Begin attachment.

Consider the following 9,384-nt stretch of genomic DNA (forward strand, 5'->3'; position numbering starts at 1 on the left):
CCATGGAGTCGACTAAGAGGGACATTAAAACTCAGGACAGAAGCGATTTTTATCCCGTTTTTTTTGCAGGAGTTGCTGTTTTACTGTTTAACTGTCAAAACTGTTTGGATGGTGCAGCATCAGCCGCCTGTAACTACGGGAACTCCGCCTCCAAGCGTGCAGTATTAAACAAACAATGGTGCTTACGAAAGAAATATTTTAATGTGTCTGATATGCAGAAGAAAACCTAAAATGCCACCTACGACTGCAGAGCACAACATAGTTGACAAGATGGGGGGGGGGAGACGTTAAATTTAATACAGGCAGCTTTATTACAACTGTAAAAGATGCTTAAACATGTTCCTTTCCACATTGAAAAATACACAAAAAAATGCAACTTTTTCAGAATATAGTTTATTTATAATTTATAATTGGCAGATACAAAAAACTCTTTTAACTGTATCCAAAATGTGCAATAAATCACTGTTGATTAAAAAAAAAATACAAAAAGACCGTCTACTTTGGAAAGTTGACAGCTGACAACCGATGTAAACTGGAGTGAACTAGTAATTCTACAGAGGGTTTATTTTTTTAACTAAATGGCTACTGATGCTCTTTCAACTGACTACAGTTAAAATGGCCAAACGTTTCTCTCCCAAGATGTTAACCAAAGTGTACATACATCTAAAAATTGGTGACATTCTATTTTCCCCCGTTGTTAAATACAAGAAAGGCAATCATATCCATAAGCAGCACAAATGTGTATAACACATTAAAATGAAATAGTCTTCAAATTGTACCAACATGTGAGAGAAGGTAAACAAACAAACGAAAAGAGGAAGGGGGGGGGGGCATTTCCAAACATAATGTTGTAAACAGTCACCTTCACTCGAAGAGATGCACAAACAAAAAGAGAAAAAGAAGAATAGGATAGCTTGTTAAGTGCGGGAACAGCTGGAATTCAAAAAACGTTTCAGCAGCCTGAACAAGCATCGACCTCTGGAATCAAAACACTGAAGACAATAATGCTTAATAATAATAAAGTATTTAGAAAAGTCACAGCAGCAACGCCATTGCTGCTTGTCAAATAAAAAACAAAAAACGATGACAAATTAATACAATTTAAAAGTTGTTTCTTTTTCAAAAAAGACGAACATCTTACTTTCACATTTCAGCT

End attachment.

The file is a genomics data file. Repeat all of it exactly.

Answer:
Consider the following 9,384-nt stretch of genomic DNA (forward strand, 5'->3'; position numbering starts at 1 on the left):
CCATGGAGTCGACTAAGAGGGACATTAAAACTCAGGACAGAAGCGATTTTTATCCCGTTTTTTTTGCAGGAGTTGCTGTTTTACTGTTTAACTGTCAAAACTGTTTGGATGGTGCAGCATCAGCCGCCTGTAACTACGGGAACTCCGCCTCCAAGCGTGCAGTATTAAACAAACAATGGTGCTTACGAAAGAAATATTTTAATGTGTCTGATATGCAGAAGAAAACCTAAAATGCCACCTACGACTGCAGAGCACAACATAGTTGACAAGATGGGGGGGGGGAGACGTTAAATTTAATACAGGCAGCTTTATTACAACTGTAAAAGATGCTTAAACATGTTCCTTTCCACATTGAAAAATACACAAAAAAATGCAACTTTTTCAGAATATAGTTTATTTATAATTTATAATTGGCAGATACAAAAAACTCTTTTAACTGTATCCAAAATGTGCAATAAATCACTGTTGATTAAAAAAAAAATACAAAAAGACCGTCTACTTTGGAAAGTTGACAGCTGACAACCGATGTAAACTGGAGTGAACTAGTAATTCTACAGAGGGTTTATTTTTTTAACTAAATGGCTACTGATGCTCTTTCAACTGACTACAGTTAAAATGGCCAAACGTTTCTCTCCCAAGATGTTAACCAAAGTGTACATACATCTAAAAATTGGTGACATTCTATTTTCCCCCGTTGTTAAATACAAGAAAGGCAATCATATCCATAAGCAGCACAAATGTGTATAACACATTAAAATGAAATAGTCTTCAAATTGTACCAACATGTGAGAGAAGGTAAACAAACAAACGAAAAGAGGAAGGGGGGGGGGGCATTTCCAAACATAATGTTGTAAACAGTCACCTTCACTCGAAGAGATGCACAAACAAAAAGAGAAAAAGAAGAATAGGATAGCTTGTTAAGTGCGGGAACAGCTGGAATTCAAAAAACGTTTCAGCAGCCTGAACAAGCATCGACCTCTGGAATCAAAACACTGAAGACAATAATGCTTAATAATAATAAAGTATTTAGAAAAGTCACAGCAGCAACGCCATTGCTGCTTGTCAAATAAAAAACAAAAAACGATGACAAATTAATACAATTTAAAAGTTGTTTCTTTTTCAAAAAAGACGAACATCTTACTTTCACATTTCAGCT